Tag Archives: beef

Spicy Grilled Ground Meat Kebabs

I’m always looking for ways to change up the old grilled hamburger in the summer, like tonight for example when I made meatloaf burgers. They made a better version of a meatloaf sandwich, more tender than a regular hamburger and already full of lots of flavors, so that they didn’t need a lot of additions piled on. Last year I put giant meatballs on skewers, and that worked out pretty well, too. They were spicy, like these kebabs, but without quite so much heat. I made the kebabs a few days ago on one of the long holiday weekend days.

Tip for keeping any ground meat shape on a skewer: don’t make too wet or loose a mixture. You want the meat to hold its shape around the skewer so you can turn it on the grill.

We ate them two ways in flatbread wraps. I topped mine with roasted peppers, fresh tomatoes, and a sour cream-cucumber sauce. My husband chose only the peppers and my homemade burger sauce (mayo, Sriracha, garlic, cumin, maple syrup, lime juice, salt).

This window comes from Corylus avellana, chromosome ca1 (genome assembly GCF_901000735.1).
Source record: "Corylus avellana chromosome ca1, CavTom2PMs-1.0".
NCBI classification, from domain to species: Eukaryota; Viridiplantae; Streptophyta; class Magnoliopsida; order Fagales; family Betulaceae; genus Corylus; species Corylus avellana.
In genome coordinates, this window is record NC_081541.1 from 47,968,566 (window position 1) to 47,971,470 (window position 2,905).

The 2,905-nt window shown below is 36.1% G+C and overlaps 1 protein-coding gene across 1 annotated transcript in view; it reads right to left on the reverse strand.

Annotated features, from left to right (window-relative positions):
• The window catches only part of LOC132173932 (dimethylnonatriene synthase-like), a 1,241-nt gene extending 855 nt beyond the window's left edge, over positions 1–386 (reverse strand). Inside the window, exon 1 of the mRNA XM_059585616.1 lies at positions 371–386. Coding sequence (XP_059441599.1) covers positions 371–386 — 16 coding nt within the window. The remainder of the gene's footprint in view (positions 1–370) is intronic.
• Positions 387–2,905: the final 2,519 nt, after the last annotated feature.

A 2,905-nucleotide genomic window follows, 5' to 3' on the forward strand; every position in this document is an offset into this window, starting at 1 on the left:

Spicy Grilled Ground Meat Kebabs

  • Servings: 4
  • Difficulty: easy
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Plan ahead so the meat and spices have a chance to marinate up to a day.


  • 1/2 lb ground beef
  • 1/2 lb ground pork
  • spices:
    • 1 1/2 teaspoons coarse salt
    • 1 teaspoon coarse ground black pepper
    • 1/2 teaspoon ground coriander
    • 1/2 teaspoon ground cumin
    • 1/8 teaspoon ground cloves
    • 1 bay leaf, ground
    • 1/4 teaspoon ground chipotle pepper
  • 1-2 tablespoons chopped fresh or dried cilantro
  • 2 teaspoons garlic paste or grated garlic
  • 1-2 teaspoons ginger paste or grated ginger
  • 1 teaspoon brown sugar
  • 4 bamboo skewers, soaked in water for 1 hour